In a large bowl or in the bowl of a stand mixer or food processor, mix the flour, oil and salt.
Trickle in the water and knead until a stiff dough forms. If using a food processor or stand mixer, keep it running as you add the water. Don't dump the water all at once. You may need more or less depending on the humidity in your area that day. Add more flour if you end up adding too much water.
Once the dough comes together, roll it into a smooth ball and place it in an airtight container for at least 30 minutes to rest.
Divide the dough into approx 20- 24 balls. You can make bigger or smaller pooris, depending on your preference.
Roll each ball of dough into a circle, about 3-4 inches in diameter. The pooris should not be too thick nor thin-roll them to approx the thickness of a tortilla. Remember, rolling them even is key here.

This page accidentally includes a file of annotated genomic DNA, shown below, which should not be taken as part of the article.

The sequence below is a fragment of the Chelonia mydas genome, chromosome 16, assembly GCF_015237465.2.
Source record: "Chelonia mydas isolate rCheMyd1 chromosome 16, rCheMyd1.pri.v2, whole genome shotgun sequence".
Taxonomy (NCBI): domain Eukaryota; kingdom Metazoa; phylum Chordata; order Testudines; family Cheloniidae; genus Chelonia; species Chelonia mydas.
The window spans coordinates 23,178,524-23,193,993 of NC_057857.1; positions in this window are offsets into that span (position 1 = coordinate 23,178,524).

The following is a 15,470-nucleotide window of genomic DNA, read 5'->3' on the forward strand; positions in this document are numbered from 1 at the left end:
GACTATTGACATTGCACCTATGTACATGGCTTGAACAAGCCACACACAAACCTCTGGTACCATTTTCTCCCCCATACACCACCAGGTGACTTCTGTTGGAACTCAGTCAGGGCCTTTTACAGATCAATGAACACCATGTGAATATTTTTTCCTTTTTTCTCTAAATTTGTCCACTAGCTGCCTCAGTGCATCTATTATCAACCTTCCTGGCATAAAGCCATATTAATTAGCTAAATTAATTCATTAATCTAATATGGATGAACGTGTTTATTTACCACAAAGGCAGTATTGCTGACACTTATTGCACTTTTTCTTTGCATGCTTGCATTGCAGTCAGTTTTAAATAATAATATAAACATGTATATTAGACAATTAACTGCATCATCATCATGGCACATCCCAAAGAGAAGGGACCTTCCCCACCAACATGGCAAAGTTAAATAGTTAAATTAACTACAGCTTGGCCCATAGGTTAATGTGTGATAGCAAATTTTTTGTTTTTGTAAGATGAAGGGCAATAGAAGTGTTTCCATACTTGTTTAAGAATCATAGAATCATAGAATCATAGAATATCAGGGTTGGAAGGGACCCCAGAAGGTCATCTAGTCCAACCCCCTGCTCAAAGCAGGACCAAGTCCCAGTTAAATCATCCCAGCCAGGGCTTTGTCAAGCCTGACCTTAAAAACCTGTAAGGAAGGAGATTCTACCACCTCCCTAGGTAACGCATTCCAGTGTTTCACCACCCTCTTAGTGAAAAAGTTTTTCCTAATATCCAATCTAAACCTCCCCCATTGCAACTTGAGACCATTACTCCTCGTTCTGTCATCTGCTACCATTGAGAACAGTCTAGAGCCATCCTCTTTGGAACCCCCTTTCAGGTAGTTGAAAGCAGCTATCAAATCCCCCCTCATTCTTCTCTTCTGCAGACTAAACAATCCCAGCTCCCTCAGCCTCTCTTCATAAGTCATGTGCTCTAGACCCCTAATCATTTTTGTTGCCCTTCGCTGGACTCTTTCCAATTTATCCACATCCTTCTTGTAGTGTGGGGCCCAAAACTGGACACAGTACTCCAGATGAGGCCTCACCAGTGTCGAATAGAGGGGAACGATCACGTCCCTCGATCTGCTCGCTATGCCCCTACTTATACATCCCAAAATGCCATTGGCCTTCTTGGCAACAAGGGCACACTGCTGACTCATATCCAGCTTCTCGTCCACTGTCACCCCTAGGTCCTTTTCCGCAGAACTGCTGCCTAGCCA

Heat oil for deep frying in a wok or a kadhai. Heat the oil to 375 degrees-- a frying thermometer or candy thermometer is a great investment. Another way to test the temperature of the oil is to break off a teeny tiny bit of the dough and put it in the frying pan. If it sinks to the bottom and rises immediately, your oil is hot enough. If not, wait. Putting foods in cold oil is a surefire way to make the food suck in all the oil and what you'll get is oil-clogged, limp pooris.
Place a single poori in the center of the wok. Use a spider or a spatula to push down the center of the poori into the oil, gently, until the poori begins to puff up. Once the poori has puffed up fully, flip it and cook about 30 seconds more.
Place on a baking sheet lined with paper towels. Eat rightaway.